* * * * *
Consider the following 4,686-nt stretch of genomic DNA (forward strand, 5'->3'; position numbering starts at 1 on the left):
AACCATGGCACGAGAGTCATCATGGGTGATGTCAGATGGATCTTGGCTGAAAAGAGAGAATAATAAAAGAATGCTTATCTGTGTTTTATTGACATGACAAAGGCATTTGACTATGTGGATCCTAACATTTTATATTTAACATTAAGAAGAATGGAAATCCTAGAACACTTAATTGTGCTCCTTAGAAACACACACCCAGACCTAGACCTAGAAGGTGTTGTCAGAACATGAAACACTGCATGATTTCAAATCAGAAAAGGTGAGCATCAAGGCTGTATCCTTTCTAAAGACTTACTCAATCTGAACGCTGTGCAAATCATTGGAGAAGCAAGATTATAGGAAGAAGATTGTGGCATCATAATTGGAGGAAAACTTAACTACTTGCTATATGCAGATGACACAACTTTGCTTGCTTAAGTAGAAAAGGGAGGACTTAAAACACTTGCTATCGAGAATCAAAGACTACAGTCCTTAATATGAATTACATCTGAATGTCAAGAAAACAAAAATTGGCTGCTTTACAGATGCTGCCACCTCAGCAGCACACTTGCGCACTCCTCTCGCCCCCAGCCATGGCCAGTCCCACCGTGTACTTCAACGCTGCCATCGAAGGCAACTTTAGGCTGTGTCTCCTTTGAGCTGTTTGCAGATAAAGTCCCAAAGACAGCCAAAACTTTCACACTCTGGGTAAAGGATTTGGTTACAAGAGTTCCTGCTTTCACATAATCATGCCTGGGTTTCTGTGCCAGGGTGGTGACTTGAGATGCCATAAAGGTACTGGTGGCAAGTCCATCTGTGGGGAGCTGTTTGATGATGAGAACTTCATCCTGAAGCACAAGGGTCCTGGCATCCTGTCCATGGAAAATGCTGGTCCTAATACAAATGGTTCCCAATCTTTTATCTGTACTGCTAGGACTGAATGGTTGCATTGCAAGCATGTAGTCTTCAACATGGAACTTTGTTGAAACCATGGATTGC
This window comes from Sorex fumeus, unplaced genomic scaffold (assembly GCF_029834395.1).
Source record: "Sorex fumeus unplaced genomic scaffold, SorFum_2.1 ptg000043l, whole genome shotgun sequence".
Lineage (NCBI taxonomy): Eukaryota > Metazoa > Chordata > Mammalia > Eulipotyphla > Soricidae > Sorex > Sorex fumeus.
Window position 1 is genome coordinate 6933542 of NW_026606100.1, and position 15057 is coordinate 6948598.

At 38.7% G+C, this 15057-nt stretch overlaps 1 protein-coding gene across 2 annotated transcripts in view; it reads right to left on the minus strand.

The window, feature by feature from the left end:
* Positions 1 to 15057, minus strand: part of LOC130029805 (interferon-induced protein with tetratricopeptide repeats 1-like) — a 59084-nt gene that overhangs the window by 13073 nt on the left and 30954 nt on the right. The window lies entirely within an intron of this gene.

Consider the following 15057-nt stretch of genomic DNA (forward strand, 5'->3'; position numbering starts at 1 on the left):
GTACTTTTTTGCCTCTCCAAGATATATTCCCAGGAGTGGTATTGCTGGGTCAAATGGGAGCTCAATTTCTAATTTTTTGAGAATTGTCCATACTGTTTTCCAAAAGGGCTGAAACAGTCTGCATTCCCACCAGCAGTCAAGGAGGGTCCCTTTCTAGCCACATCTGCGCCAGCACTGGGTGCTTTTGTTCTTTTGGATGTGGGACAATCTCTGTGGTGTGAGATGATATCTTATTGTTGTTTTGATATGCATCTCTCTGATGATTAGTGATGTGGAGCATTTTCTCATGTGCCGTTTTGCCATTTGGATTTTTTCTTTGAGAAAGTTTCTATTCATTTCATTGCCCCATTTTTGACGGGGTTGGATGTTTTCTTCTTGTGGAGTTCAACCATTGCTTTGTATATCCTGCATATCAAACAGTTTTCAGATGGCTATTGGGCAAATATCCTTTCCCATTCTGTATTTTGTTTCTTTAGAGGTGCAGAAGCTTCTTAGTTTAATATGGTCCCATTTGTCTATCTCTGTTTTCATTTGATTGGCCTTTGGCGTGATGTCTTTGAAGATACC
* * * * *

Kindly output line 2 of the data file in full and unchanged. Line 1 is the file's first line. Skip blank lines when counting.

AACCATGGCACGAGAGTCATCATGGGTGATGTCAGATGGATCTTGGCTGAAAAGAGAGAATAATAAAAGAATGCTTATCTGTGTTTTATTGACATGACAAAGGCATTTGACTATGTGGATCCTAACATTTTATATTTAACATTAAGAAGAATGGAAATCCTAGAACACTTAATTGTGCTCCTTAGAAACACACACCCAGACCTAGACCTAGAAGGTGTTGTCAGAACATGAAACACTGCATGATTTCAAATCAGAAAAGGTGAGCATCAAGGCTGTATCCTTTCTAAAGACTTACTCAATCTGAACGCTGTGCAAATCATTGGAGAAGCAAGATTATAGGAAGAAGATTGTGGCATCATAATTGGAGGAAAACTTAACTACTTGCTATATGCAGATGACACAACTTTGCTTGCTTAAGTAGAAAAGGGAGGACTTAAAACACTTGCTATCGAGAATCAAAGACTACAGTCCTTAATATGAATTACATCTGAATGTCAAGAAAACAAAAATTGGCTGCTTTACAGATGCTGCCACCTCAGCAGCACACTTGCGCACTCCTCTCGCCCCCAGCCATGGCCAGTCCCACCGTGTACTTCAACGCTGCCATCGAAGGCAACTTTAGGCTGTGTCTCCTTTGAGCTGTTTGCAGATAAAGTCCCAAAGACAGCCAAAACTTTCACACTCTGGGTAAAGGATTTGGTTACAAGAGTTCCTGCTTTCACATAATCATGCCTGGGTTTCTGTGCCAGGGTGGTGACTTGAGATGCCATAAAGGTACTGGTGGCAAGTCCATCTGTGGGGAGCTGTTTGATGATGAGAACTTCATCCTGAAGCACAAGGGTCCTGGCATCCTGTCCATGGAAAATGCTGGTCCTAATACAAATGGTTCCCAATCTTTTATCTGTACTGCTAGGACTGAATGGTTGCATTGCAAGCATGTAGTCTTCAACATGGAACTTTGTTGAAACCATGGATTGC